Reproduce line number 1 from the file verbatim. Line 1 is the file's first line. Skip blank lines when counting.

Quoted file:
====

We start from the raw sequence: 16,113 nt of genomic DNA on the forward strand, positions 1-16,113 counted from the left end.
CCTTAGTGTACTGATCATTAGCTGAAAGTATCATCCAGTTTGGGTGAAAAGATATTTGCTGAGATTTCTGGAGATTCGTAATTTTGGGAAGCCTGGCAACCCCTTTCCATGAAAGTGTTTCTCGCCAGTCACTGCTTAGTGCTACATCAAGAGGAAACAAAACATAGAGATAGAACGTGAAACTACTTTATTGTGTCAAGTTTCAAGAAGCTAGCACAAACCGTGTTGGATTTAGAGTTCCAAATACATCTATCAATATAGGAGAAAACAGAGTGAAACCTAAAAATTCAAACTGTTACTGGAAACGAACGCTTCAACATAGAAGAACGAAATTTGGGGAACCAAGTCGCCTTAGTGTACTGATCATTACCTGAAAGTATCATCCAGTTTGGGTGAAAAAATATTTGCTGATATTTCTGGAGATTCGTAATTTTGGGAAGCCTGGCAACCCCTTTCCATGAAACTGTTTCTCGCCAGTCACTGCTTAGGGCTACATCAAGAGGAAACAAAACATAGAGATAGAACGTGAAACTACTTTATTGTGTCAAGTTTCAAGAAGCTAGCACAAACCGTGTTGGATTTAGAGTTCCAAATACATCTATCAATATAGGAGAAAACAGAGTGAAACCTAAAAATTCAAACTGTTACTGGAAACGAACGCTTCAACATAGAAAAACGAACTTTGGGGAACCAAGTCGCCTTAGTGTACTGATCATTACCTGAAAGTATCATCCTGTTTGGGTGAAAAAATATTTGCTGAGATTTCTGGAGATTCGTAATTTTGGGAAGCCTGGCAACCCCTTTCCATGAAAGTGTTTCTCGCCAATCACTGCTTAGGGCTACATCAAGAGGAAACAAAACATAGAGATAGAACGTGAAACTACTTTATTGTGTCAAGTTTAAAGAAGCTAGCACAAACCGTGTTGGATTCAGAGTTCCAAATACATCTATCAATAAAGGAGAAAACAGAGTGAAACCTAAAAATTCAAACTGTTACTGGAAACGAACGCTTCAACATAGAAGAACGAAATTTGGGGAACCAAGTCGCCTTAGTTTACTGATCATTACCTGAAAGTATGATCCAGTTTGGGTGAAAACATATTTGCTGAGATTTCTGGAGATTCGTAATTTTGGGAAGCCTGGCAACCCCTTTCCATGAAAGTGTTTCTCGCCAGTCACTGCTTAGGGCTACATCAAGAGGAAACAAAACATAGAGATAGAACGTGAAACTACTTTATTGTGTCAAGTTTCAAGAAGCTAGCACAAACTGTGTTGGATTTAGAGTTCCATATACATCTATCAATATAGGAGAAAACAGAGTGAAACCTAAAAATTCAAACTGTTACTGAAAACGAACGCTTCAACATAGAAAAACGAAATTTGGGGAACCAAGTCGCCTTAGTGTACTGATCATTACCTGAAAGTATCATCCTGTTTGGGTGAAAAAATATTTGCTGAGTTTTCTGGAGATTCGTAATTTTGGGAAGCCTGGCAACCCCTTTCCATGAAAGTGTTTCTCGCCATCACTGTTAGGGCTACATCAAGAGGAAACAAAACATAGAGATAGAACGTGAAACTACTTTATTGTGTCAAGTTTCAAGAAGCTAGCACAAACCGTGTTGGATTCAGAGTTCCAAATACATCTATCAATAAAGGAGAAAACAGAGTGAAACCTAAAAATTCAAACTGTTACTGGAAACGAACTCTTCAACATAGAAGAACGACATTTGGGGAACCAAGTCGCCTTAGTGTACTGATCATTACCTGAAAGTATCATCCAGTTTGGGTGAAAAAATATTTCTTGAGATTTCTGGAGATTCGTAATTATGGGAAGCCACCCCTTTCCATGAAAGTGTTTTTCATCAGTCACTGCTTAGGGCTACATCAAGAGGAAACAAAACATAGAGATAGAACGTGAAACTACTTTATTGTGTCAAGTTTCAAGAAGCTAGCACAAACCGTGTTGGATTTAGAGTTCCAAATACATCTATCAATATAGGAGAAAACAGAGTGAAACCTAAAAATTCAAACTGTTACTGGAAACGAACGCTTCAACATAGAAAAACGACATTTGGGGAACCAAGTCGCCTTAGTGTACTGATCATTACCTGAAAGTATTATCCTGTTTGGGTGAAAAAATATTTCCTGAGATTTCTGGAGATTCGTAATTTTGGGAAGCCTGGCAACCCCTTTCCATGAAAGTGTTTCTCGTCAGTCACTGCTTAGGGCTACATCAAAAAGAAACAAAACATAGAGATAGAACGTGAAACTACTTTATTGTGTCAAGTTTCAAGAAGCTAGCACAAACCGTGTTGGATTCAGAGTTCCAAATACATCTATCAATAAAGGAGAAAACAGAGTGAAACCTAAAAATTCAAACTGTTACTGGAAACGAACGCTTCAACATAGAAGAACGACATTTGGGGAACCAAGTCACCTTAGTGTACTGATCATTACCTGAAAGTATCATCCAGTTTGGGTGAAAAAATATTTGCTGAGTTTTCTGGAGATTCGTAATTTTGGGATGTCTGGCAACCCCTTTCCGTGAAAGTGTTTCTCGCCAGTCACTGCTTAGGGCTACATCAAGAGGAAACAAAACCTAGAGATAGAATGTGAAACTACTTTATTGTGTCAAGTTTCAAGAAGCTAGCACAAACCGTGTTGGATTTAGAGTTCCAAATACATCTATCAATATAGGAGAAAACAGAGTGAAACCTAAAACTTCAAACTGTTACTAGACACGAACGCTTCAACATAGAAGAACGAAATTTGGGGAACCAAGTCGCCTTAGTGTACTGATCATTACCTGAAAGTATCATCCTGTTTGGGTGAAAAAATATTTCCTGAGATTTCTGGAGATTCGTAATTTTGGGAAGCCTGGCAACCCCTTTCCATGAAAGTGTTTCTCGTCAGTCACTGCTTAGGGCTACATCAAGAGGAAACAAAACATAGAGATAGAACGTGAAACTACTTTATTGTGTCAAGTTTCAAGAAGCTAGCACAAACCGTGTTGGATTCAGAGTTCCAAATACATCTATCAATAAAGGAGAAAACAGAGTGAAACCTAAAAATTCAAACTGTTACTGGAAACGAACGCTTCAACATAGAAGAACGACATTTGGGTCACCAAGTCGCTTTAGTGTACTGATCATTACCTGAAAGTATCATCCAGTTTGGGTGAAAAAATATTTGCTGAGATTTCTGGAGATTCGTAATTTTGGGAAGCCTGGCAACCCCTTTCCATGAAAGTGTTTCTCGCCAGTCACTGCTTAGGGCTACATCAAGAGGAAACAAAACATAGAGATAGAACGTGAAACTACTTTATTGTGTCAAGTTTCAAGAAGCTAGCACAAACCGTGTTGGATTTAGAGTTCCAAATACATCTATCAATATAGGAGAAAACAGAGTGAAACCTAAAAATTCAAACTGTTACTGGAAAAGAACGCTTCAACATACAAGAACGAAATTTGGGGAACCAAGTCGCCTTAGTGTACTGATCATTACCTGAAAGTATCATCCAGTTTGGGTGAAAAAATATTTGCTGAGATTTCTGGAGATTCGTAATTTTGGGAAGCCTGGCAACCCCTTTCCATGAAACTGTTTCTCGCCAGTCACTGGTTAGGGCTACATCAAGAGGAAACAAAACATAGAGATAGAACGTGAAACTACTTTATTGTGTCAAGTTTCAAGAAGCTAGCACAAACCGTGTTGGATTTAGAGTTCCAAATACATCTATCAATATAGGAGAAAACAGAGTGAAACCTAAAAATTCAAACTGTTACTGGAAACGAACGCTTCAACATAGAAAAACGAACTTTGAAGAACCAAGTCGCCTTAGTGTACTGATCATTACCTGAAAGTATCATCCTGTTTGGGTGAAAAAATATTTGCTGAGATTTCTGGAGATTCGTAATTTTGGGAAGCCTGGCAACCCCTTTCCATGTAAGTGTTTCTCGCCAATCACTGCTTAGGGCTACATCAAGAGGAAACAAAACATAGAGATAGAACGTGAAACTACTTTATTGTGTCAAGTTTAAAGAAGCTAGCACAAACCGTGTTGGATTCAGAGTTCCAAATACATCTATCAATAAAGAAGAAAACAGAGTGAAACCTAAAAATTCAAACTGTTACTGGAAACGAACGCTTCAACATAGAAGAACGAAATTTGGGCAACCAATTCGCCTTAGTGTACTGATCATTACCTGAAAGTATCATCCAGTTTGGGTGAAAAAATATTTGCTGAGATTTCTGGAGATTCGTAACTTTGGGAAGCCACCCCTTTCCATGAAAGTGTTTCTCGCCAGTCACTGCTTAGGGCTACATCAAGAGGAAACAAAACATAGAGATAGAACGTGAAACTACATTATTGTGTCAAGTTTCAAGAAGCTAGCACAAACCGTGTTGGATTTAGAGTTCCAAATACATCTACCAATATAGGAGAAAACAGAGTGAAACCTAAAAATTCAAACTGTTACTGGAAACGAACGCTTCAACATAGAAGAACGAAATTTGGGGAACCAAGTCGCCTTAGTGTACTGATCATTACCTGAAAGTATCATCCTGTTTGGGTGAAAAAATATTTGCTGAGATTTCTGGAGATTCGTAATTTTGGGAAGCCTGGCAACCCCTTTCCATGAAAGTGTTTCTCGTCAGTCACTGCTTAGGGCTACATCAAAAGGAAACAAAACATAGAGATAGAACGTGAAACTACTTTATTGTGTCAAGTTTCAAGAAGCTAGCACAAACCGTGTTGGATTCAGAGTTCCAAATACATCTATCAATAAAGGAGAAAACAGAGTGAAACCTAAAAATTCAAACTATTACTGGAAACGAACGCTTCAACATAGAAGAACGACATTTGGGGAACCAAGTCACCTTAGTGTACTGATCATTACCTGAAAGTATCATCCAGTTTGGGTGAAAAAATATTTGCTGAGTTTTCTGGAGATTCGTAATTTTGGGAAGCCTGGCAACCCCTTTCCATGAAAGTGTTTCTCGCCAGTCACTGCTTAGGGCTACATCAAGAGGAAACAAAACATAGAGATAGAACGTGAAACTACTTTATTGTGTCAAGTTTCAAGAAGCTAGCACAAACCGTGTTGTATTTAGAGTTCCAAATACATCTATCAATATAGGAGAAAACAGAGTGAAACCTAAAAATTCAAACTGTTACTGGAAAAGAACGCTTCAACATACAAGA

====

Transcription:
We start from the raw sequence: 16,113 nt of genomic DNA on the forward strand, positions 1-16,113 counted from the left end.